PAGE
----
What makes IOMMUs so great and worth this effort, however, is their ability to hide physical memory addresses from peripheral devices. This has twofold consequences. From the security standpoint, it means system memory map is not disclosed to the potentially compromised accessory processor or DMA requester. Additionally, it means non-linearly allocated memory can be presented to the peripheral as a linear virtual address space. This is not only a performance improvement, but also massively simplifies DMA requester design and removes the need to program scatter-gather lists into the requester.

While ARM has been promoting the use of centralized IOMMUs with their SMMU (System MMU) specification, Apple SoCs use a different approach. Many of their peripheral blocks have a device called a DART in front of them. But both of those IOMMUs share a general design, which is that each request stream uses a specific pagetable, which the IOMMU walks. The walk results (translations and permissions for a given address page) are cached in a TLB (Translation Lookaside Buffer) local to the IOMMU, which needs to be flushed (discarded) when the pagetables are modified.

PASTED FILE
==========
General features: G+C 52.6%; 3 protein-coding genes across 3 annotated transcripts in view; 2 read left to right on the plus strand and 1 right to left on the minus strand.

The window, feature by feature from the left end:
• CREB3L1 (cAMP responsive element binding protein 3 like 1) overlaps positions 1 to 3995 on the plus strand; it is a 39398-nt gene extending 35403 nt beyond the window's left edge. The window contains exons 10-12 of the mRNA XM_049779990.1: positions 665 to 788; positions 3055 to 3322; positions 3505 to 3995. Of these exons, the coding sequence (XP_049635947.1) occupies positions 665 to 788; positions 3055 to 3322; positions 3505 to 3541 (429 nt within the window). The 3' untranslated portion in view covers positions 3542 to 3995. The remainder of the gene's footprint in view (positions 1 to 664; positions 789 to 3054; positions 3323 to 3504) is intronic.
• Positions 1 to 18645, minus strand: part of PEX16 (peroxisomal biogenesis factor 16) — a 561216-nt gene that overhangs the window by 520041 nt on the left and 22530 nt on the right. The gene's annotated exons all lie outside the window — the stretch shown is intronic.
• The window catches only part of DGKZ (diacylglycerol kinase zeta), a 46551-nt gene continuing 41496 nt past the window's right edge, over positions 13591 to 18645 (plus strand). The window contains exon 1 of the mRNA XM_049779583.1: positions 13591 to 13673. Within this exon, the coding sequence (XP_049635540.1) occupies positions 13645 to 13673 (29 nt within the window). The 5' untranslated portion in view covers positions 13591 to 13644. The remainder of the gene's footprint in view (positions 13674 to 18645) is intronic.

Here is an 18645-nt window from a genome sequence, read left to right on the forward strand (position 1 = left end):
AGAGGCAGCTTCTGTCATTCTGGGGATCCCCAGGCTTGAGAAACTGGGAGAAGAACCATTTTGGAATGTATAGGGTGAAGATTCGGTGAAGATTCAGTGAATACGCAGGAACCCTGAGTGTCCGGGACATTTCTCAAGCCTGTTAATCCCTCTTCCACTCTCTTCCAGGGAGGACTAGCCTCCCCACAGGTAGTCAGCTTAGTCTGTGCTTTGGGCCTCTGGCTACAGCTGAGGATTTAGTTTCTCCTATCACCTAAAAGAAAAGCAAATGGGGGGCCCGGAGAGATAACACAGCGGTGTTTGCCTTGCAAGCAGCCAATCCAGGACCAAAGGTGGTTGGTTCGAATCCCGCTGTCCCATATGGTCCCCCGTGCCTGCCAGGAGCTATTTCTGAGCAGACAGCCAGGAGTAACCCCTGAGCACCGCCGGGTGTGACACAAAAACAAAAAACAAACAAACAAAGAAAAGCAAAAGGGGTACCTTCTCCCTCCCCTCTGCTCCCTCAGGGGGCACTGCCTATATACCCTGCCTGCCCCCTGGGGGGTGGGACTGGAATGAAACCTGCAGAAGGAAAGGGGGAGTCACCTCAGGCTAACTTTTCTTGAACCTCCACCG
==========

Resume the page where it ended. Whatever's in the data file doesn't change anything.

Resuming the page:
Fig 9: IOMMU and its pagetables. Note: TLB blocks show logical assignment, not necessarily physical structure

Another, more specialized, kind of IOMMU has shown up in Apple's A10. The NVMe access is performed as fairly long linear transfers, and there's rarely a need to reuse a translation after the transfer is done. So the TLB concept, where all translations share a cache, and are flushed together when any of them is no longer needed, fits poorly. The hardware designers decided to provide scatter-gather tables for each transfer instead; a simple list of target page addresses that a specific range of source addresses would translate to, and make it possible to flush only a single transfer after it's done. This is the SART, and it represents a good example of a custom design guided by performance considerations.

Fig 10: SART style IOMMU